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An illustration of the proposed LNG facility in Kitimat, B.C.

The B.C. Environment Ministry began collecting soil and water samples this week to test how much more industry it can permit in Kitimat, even as the government pursues a series of massive gas-fired plants in the community.

The province hopes to see three liquefied natural gas operations built on the shores of Kitimat, which is also the proposed marine terminal for the Enbridge Northern Gateway oil pipeline.

B.C. Hydro has tentative plans for a large gas-turbine-powered electrical generation facility in the region.

Energy Minister Bill Bennett says his government hasn't made a final decision on how any LNG plants will be powered. But it has tentatively given a green light to gas-fired generation to meet the industry's substantial demand for energy.

"It reflects the provincial government's decision to make natural gas available to this industry to drive their compressors," Mr. Bennett said in an interview Wednesday. "It's a decision made because the belief in government was that if we didn't…we wouldn't get the investment."

In addition to the expectation that LNG proponents will meet 90 per cent of their energy needs with natural gas, B.C. Hydro is considering a gas-fired plant to help meet the ancillary requirements for LNG – the 10 per cent of operations that are not directly used to transform natural gas to liquid form.

What is not clear, however, is what the province will do if its study, due to be completed in the spring of 2014, concludes that the proposed projects exceed the capacity of what the region's environment can sustain.

The amount of pollution already in the Kitimat airshed is already being challenged.

Last April, the province granted the town's Rio Tinto Alcan smelter a permit to increase its sulphur dioxide emissions.

That permit is being fought by a group of individuals and organizations in the region.

Chris Tollefson, a lawyer from the University of Victoria's Environmental Law Centre, is co-counsel for the opponents.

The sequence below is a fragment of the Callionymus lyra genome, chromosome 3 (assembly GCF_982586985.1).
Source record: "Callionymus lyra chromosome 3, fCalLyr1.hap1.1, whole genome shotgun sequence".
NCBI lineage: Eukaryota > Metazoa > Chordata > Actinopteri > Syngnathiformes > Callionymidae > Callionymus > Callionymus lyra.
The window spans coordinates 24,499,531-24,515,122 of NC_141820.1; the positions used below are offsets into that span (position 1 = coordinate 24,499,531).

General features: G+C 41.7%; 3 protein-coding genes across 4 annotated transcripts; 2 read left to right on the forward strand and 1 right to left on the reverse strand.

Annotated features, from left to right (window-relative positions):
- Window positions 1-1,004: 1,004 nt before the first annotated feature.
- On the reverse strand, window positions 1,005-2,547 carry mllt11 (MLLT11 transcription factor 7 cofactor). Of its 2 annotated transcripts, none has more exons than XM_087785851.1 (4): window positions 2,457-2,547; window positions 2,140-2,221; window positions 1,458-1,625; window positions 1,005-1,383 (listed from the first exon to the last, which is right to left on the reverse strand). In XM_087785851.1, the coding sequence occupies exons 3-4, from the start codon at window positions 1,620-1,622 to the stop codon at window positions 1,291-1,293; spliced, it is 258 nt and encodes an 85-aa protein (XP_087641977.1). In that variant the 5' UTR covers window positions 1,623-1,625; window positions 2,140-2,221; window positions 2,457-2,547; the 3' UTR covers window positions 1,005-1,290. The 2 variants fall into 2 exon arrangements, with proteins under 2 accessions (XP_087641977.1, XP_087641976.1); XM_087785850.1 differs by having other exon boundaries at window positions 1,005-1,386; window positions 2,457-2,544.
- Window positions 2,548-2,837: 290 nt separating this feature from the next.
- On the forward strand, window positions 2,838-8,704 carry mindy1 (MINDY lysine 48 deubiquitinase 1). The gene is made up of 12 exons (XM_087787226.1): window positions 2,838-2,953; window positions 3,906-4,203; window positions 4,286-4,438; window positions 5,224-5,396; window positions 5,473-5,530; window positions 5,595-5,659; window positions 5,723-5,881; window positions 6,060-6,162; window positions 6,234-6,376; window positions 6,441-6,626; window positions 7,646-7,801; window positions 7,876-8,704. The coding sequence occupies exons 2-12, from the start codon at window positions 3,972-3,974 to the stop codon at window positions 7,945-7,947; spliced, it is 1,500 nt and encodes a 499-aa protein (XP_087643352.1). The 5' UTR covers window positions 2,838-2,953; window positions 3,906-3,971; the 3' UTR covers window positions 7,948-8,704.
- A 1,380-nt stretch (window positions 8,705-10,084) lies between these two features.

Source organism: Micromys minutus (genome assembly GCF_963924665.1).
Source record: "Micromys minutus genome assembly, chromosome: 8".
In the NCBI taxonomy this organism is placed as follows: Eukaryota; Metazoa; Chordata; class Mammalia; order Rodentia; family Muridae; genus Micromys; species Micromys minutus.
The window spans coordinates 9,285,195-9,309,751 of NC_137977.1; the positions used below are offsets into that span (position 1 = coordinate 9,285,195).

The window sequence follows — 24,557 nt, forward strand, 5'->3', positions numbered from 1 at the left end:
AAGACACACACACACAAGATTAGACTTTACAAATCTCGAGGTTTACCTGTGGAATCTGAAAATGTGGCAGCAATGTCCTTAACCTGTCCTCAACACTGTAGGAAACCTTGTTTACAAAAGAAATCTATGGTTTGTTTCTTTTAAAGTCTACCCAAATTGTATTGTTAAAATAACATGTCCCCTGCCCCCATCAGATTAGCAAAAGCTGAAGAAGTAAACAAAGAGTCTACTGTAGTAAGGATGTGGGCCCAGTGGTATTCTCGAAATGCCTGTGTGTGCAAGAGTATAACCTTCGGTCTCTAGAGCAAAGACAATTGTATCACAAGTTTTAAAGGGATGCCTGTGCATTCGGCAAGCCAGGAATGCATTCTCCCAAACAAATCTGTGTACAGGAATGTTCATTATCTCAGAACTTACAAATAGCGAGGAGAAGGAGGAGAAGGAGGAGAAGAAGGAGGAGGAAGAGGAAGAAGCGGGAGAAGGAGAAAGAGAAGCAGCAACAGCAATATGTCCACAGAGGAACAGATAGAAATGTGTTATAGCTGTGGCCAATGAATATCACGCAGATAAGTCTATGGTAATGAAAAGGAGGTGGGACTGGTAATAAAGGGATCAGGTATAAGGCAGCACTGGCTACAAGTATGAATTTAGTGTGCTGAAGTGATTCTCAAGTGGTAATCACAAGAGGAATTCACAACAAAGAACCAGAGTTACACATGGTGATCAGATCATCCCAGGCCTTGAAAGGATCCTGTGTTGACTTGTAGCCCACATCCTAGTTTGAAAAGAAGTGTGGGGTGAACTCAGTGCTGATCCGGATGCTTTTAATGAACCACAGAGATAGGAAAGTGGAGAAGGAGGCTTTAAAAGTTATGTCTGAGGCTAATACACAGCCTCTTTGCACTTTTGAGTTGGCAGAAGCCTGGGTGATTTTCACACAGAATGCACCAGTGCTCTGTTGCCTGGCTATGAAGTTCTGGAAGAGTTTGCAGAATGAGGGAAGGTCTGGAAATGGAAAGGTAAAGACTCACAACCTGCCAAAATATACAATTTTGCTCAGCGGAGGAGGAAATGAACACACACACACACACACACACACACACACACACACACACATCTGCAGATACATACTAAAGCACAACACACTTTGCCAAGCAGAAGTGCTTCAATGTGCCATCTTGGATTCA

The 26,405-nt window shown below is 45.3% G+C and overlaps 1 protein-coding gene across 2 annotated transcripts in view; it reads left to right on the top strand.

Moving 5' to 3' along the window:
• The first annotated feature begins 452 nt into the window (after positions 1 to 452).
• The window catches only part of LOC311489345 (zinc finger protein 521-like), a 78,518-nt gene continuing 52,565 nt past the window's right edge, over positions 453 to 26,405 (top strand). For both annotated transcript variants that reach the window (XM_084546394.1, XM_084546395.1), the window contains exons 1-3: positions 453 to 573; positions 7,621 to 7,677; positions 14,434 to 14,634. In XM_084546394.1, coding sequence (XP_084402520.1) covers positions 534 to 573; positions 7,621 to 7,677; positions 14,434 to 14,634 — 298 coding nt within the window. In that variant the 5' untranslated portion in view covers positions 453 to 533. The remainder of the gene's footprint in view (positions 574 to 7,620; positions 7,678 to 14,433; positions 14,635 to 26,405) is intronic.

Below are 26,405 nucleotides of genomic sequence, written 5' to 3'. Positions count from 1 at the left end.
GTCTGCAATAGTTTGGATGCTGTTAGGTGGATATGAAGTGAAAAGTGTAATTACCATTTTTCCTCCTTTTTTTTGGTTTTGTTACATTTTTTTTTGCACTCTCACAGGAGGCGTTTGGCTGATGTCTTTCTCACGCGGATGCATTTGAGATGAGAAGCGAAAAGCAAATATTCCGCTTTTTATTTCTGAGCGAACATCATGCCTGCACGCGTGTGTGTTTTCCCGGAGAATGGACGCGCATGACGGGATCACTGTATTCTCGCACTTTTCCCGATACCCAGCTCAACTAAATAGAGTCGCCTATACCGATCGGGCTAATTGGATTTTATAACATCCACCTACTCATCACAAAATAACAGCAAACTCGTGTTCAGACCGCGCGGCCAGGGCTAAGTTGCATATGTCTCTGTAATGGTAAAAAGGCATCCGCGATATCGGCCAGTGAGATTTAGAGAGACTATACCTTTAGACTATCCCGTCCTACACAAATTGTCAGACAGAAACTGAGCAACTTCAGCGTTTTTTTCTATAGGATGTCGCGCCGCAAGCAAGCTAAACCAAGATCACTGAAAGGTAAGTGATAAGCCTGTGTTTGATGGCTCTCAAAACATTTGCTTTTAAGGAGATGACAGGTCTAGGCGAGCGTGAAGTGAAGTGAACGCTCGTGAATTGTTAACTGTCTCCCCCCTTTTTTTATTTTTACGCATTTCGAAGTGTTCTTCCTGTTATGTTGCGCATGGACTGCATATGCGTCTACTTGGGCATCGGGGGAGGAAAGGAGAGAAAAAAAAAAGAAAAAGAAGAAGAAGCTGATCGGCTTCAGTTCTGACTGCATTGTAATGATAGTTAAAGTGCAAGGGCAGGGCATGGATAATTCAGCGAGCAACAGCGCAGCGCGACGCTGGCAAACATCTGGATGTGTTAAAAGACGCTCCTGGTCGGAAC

He welcomed the government's decision to look at air quality, but said it should have waited for the results before granting the aluminum smelter the right to increase emissions.

"The scientists who have studied this region consider it to be one of the most constrained airsheds in the world because of the climate, the geography and the burgeoning industrial activity," he said in an interview. While Kitimat is poised to become a major energy export hub, he said people in the community are already concerned about the existing pollution levels.

The provincial government has been aggressively pursuing investors to launch an LNG industry that is centred on Kitimat and Prince Rupert. Premier Christy Clark is heading to Asia next month to work toward purchase agreements, while legislative drafting teams are consumed with drawing up a tax regime for the industry.

But critics say B.C. cannot claim to be building the cleanest LNG industry in the world – the Clark government's commitment – so long as the facilities are burning non-renewable fossil fuels to make their product. A recent study by Clean Energy Canada found that each tonne of LNG produced in Canada could produce roughly three times the amount of carbon dioxide compared with some plants in Norway and Australia.

Mr. Bennett said there is little expectation that the industry in B.C. could be built using clean, renewable electric-drive technology. But he said he would like to see B.C. Hydro to do more for the clean-energy sector.

Hydro will file its integrated resource plan – the Crown corporation's long-term energy strategy – at the end of the month. "We don't need a lot of new electricity but we want to nurture the clean energy industry," Mr. Bennett said. "I would like to to see the [Integrated Resource Plan] reflect a commitment to a clean energy strategy going forward."